Turn to Employee References To Prevent Turnover

Turnover affects every industry, but experts say healthcare is among one of the highest.

StreamlineVerify, a company that produces Office of Inspector General compliant screening software, reports jobs in healthcare weigh in at a 13.5% turnover rate, compared to jobs in hospitality, at 20%.

Whether nurses resign on their own or are terminated, turnover costs hospitals between $5.2 and $8.1 million per year, suggests a 2016 National Healthcare Retention & RN Staffing Report (NHRRNS). The survey consisted of 120,638 RNs from 138 facilities in the United States.

Reasons why nurses leave

In a LinkedIn survey of 10,000 people who left their jobs, 45% cited lack of career opportunities, while 41% cited unsatisfactory experience with leadership.

Among the reasons nurses leave, according to the NHRRNS report are relocation, personal reasons (such as caring for a child or parent, marriage, disability), career advancement, salary and retirement.

Use data from employee references when hiring

But what if there was a way to predict nursing turnover before it even happens and pick the right nurse for the job?

When skimming through information provided by candidates’ references, there are certain traits to watch for that can help HR professionals and hiring managers detect which nurses are a better fit, according to Ray Bixler, president and CEO of SkillSurvey, a company that automates checking employee references online.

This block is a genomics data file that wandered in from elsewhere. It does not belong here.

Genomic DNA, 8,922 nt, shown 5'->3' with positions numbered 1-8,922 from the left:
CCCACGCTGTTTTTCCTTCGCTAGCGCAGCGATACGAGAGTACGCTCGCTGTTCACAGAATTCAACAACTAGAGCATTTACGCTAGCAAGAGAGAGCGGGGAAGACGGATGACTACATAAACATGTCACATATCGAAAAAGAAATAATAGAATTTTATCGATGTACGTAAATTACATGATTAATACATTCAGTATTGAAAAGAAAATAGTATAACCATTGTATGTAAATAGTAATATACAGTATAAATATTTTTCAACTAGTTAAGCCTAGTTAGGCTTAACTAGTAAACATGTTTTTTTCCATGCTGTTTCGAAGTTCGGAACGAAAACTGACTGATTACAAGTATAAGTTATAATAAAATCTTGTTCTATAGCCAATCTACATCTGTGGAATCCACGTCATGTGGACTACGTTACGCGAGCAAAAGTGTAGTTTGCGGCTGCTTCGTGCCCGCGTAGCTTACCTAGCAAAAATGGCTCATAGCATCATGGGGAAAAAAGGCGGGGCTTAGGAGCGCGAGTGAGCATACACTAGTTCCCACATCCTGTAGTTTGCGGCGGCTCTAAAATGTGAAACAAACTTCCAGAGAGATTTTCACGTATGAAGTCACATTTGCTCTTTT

In a survey on nurse turnover prediction conducted by the company and published in the Journal of Personnel Assessment and Decisions, data suggests that when references give lower competency ratings and fewer references offer feedback, nurses are, “3.5 times more likely to be terminated for cause within one year of hire,” based on a pool of 10,000 references.

Here’s how it works. “The nurse signs a consent form to let the reference offer their candid response,” Bixler said. “Once the nurse signs the form, the references receive an email.”

This then kicks off the process for checking employee references.

According to Bixler, several studies conducted by SkillSurvey on turnover prediction confirm the number of references correlates with turnover rates.

“If a hospital seeks reference feedback from five references, and only a few references comply with the reference request, that nurse is more likely to be terminated in their first year on the job,” Bixler said.